G’day! Welcome to A Kaleidoscope Heart, my new life/style/travel blog. I’ll spare us any longwinded introductions and simply say – I’m glad you’re here! Whether you’re interested in Australia, personal style, music or meditation – I’ll be touching base on it all! After all, life is a bit of a kaleidoscope of different experiences and excitement, isn’t sit? Here’s the most basic jist you may need to know about me: I’m 23 and I definitely did not take the typical “post-grad” route of finding a job and settling into real life, but rather took on being a nanny in Brisbane, Australia and living with an Australian family. There’s a chance it’ll lead me to just the type of unconventional, traveling life I could be best suited for! Or when I get back to Portland, Oregon (where I’m from), I’ll settle down with my cat, a coffee and my rainbow umbrella. I guess you’ll have to stay tuned to see.
I nanny for two little girls, one is four and one is nearly two. When I first moved in, Violet became quite obsessed with all of the different words American’s use compared to Australians. I honestly don’t hear the heavily-stereotyped “G’Day” or even “Mate” that often here, but there are definitely some words and slang that confused me at first, but now I use almost as much as a local.
Heaps, of course, is still a unit of large-ish approximations in America… but people really do use it HEAPS here. I admit, it’s probably one that will stick with me even when I return to the states. It’s just so much more fun to say than “lots!”
This is slang for someone who isn’t very put together. “Such a dag!” or “kind of daggy” are usually how it’s used in context, and its not quite as critical as it sounds. I don’t know that American’s have a term that matches exactly. It’s loosely like “white trash” but more-so just generally sloppy… Aka Violet, on most days, because she dresses herself.
3. “How are you going?”
I don’t have an explanation for it, but Australian’s somehow have confused “doing” and “going”. When I first arrived, this always threw me off – were friends asking if I was doing okay, or if I was going somewhere? Eventually I picked it up, but I still can’t say I understand it.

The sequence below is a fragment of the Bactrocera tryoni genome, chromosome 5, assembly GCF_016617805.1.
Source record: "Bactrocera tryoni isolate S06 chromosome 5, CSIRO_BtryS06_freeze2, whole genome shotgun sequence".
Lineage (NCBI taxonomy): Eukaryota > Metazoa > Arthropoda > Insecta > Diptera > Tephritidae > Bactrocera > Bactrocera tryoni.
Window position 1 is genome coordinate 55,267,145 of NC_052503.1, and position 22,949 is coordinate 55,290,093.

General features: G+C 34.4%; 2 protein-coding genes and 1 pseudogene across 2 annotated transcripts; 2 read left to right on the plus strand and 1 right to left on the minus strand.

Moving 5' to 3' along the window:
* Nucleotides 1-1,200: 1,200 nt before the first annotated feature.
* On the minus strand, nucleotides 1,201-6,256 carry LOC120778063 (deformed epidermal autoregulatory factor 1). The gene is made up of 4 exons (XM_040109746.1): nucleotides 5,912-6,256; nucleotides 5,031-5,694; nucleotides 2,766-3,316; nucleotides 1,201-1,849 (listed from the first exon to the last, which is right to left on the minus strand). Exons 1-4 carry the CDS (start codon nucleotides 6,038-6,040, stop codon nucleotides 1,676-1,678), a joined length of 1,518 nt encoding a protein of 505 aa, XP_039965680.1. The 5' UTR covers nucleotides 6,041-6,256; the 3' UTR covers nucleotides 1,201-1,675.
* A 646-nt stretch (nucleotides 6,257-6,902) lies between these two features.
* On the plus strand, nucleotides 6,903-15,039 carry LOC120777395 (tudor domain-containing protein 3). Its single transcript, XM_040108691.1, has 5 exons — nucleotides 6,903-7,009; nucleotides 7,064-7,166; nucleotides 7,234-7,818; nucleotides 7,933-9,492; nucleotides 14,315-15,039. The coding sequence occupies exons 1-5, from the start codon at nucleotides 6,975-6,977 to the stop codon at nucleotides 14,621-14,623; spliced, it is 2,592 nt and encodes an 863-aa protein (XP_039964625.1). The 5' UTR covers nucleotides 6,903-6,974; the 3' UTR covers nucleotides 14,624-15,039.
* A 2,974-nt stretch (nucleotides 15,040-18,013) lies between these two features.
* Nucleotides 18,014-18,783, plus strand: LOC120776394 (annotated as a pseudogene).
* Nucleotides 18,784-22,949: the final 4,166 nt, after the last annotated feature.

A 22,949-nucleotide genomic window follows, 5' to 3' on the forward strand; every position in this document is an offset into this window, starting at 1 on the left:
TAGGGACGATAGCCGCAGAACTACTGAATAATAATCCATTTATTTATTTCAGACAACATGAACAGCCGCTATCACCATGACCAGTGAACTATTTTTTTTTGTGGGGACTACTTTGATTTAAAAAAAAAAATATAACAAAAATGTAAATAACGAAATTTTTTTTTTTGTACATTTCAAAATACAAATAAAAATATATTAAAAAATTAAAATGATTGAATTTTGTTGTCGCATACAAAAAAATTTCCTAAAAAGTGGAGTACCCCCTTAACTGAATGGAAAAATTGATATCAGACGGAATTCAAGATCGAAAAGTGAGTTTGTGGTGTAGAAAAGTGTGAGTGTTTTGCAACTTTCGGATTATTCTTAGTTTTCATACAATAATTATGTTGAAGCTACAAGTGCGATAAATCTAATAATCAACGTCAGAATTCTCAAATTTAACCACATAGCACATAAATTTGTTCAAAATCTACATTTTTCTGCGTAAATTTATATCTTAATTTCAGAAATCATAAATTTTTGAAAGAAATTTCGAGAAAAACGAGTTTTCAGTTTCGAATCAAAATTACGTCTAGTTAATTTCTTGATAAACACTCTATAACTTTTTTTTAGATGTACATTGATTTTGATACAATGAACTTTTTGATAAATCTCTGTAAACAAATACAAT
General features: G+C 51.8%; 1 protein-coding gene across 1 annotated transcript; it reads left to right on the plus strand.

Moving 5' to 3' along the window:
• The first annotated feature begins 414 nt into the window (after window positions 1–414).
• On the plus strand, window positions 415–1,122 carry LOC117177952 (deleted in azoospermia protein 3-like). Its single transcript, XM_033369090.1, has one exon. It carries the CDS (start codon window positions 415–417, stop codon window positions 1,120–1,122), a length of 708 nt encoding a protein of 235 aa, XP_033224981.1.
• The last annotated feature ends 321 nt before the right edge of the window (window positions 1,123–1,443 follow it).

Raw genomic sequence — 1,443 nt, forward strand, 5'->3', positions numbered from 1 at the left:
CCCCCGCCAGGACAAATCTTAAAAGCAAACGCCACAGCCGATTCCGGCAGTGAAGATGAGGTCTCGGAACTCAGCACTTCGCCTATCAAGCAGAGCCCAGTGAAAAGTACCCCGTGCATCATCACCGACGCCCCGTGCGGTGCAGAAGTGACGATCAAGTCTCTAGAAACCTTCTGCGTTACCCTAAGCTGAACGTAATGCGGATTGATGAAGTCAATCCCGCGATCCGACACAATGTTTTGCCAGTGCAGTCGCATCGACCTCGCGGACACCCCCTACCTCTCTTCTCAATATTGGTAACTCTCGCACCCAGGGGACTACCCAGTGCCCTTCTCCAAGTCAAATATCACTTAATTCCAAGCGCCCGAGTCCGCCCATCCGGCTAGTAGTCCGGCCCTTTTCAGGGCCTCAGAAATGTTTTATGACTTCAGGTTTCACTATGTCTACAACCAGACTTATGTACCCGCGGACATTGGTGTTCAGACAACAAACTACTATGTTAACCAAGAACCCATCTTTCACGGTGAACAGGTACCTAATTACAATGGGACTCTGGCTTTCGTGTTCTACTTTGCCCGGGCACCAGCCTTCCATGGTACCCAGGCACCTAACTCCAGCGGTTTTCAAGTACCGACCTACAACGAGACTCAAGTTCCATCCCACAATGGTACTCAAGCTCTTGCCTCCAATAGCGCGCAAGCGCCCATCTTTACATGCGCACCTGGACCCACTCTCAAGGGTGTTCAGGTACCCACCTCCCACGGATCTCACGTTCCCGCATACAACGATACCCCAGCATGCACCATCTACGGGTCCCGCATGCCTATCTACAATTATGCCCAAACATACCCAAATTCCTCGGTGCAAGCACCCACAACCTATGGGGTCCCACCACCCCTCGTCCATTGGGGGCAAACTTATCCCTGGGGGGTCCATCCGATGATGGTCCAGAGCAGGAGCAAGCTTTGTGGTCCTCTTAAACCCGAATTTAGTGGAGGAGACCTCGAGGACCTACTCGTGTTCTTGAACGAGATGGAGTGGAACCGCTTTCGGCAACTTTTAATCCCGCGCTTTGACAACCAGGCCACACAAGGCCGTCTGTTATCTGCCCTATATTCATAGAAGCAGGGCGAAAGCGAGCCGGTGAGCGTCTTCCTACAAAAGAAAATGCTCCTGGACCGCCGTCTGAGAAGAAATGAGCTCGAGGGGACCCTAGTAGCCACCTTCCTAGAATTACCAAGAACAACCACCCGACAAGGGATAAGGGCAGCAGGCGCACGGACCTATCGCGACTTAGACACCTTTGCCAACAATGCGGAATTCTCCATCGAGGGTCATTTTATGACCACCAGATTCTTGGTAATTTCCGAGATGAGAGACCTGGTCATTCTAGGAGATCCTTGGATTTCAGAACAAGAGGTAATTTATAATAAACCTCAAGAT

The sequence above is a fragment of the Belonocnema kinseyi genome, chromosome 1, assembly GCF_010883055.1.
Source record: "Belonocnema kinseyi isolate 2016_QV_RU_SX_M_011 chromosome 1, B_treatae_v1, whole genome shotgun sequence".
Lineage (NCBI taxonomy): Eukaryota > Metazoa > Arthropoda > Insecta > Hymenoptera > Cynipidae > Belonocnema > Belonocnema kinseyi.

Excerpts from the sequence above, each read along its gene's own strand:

4. “Feeling dusty?”
A way of asking if someone is hungover. A bit more subtle than just throwing the word out there!
5. “That’s okay.”
While not strange by itself, but this is how Aussie’s politely respond to “Thank you!” I honestly thought it was just my host mum until I started getting out and about more. It sounds a bit odd and dismissive sometimes until you realize it’s simply the norm!
6. “See you this ‘arvie/arvo”
So, the rest of the internet has this term written “arvo” but whenever I hear anyone says it, it sounds much more like “see you this s’avie” meaning this afternoon. Aussie’s are famous for shortening their words and I can assure, it is absolutely a true stereotype.
There are SO many other words to get used to, including a whole different set if you’re an au pair (nappies and prams and dummy’s, oh my!), but those are definitely the ones I find most amusing or common. Not to mention pronunciations – almost all herbs, vegetables, fruits, cities, but food especially we seem to say differently! Being a coffee lover, one pronunciation that drives me absolutely crazy is mocha. Australian’s pronounce the -ch as a K, so whenever I order one the barista replies back, a mocka? Even when I try to say it their way, it still comes out wrong. I was sure I’d have an accent by now, but no such luck!
Have you ever travelled to another English speaking country and felt dumbfounded by their slang? Are there any fun terms that stuck with you even after you left? Let me know in the comments!
xo, Laura Kate